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Bongani Nqwababa, Sasol Joint President and CEO

Sasol on 27 February 2017, released its interim results for the six months ended 31 December 2016.

Earnings attributable to shareholders for the six months ended 31 December 2016 increased by 19% to ZAR8.7 billion from ZAR7.3 billion in the prior period.

Headline earnings per share (HEPS) decreased by 38% to ZAR15.12 and earnings per share (EPS) increased by 19% to ZAR14.21 compared to the prior period.

Operating profit decreased by 8% to ZAR13.7 billion compared to the prior period. An interim gross cash dividend of South African 480.00 cents per ordinary share (31 December 2015 – 570,00 cents per ordinary share) has been declared for the six months ended 31 December 2016.

Although business performance was mostly in line with our expectations, Sasol’s profitability, period on period, and as reflected in HEPS, was negatively impacted by the following items:

The strengthening of the Rand against the US dollar to ZAR13.74 at 31 December 2016 (30 June 2016: ZAR14.71) resulted in translation losses of approximately ZAR1.3 billion on the valuation of the balance sheet, compared to translation gains of ZAR2.6 billion in the prior period (including foreign exchange contracts). The valuation impact of the stronger closing exchange rate for the period under review negatively impacted earnings by approximately ZAR1.46 per share.

The impact of the once-off prolonged strike action at our Secunda mining operations resulted in an additional net cost of ZAR1 billion or ZAR1.06 per share.

The reversal of a provision of ZAR2.3 billion (US$166 million) or ZAR3.77 per share in the prior period based on a favourable ruling received from the Tax Appeal Tribunal in Nigeria relating to the Escravos Gas-to-Liquids (EGTL) project.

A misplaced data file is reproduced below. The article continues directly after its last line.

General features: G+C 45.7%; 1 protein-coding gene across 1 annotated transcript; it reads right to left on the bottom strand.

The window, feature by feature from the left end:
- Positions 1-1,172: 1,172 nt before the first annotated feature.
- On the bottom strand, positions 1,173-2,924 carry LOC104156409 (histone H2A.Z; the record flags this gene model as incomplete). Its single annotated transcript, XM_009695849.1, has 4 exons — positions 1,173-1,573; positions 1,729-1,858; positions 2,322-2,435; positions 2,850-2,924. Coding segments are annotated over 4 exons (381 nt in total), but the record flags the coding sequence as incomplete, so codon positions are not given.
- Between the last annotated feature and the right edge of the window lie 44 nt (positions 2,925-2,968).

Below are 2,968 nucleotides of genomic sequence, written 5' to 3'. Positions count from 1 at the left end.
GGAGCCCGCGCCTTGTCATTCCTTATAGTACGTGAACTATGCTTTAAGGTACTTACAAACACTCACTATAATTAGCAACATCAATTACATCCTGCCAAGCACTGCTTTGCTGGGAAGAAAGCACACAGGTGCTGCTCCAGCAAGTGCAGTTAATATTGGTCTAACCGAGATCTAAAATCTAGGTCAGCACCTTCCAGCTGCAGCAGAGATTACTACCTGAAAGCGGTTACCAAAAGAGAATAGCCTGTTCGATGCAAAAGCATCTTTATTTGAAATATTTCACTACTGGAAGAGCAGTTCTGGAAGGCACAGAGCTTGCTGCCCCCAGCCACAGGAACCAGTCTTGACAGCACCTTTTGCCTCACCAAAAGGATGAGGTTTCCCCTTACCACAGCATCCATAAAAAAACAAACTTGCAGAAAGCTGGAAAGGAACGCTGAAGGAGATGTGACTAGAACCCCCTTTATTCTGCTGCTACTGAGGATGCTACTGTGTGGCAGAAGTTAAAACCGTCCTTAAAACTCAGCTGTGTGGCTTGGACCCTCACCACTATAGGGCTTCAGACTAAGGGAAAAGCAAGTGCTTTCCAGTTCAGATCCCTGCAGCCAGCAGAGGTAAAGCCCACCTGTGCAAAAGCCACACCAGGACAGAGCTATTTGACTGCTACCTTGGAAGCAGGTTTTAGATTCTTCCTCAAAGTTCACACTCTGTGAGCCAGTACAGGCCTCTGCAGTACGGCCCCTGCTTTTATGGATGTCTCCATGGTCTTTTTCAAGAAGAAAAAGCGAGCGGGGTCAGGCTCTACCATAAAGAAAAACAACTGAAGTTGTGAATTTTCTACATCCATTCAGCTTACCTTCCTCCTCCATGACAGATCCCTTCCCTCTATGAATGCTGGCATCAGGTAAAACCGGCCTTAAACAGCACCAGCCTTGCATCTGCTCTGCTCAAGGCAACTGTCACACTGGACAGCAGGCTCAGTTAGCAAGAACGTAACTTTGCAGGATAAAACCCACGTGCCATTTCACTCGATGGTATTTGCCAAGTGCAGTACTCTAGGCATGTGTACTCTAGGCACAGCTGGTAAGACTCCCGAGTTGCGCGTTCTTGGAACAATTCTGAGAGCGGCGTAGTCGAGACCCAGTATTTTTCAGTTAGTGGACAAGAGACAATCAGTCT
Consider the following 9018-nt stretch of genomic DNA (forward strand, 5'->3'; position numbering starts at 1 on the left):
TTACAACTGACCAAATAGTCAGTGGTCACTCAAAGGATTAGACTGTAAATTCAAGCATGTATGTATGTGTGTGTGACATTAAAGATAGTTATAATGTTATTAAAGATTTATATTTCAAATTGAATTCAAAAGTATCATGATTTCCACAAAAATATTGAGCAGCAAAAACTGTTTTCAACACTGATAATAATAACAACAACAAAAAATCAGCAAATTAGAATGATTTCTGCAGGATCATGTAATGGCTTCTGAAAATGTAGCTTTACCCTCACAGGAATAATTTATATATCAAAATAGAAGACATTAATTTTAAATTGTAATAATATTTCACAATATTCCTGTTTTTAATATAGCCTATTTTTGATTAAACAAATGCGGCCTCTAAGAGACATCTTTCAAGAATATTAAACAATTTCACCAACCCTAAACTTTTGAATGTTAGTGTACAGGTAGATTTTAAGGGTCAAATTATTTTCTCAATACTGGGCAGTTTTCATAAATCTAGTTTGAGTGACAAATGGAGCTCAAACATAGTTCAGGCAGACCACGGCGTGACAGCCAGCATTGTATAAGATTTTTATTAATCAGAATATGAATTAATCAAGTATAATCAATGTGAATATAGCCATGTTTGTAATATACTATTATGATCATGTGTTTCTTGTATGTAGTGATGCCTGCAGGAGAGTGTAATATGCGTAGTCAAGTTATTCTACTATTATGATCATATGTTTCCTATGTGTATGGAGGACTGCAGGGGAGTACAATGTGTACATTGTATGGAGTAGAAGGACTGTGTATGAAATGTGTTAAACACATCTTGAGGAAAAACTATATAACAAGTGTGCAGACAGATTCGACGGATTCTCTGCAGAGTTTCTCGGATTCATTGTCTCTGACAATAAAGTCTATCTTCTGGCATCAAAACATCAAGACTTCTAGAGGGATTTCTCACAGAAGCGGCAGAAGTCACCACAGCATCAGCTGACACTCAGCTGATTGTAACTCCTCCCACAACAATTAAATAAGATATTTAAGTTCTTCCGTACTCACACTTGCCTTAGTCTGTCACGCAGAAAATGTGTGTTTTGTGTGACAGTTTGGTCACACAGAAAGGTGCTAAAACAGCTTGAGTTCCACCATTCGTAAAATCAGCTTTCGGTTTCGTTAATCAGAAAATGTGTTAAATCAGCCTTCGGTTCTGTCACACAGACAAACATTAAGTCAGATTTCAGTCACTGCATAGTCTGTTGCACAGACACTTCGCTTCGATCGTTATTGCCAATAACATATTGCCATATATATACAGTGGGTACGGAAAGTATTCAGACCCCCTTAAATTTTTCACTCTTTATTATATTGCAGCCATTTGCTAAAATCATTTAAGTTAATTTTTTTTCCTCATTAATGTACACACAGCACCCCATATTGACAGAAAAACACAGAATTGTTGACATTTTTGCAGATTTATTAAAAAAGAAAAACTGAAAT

HEPS, normalised for these once-off adjustments and translation effects, amounted to ZAR18.62 per share, which is 4% higher compared to normalised HEPS for the prior period of ZAR17.96.

“Notwithstanding the volatile macro-economic environment in which we operate, Sasol delivered a resilient performance. This is attributable to our continued sharpened focus on business and capital excellence, advancement of our value-based capital projects, consistent delivery against our cost reduction and cash savings targets and a heightened focus on macro-economic risk mitigations to protect our balance sheet. These decisive actions were underpinned by a robust business performance from our global assets. Furthermore, we continue pursuing our zero harm focus, building a resilient organisation for the future and nurturing our foundation business, while driving value based growth as we consider our future investment opportunities,” says Bongani Nqwababa, Sasol Joint President and Chief Executive Officer.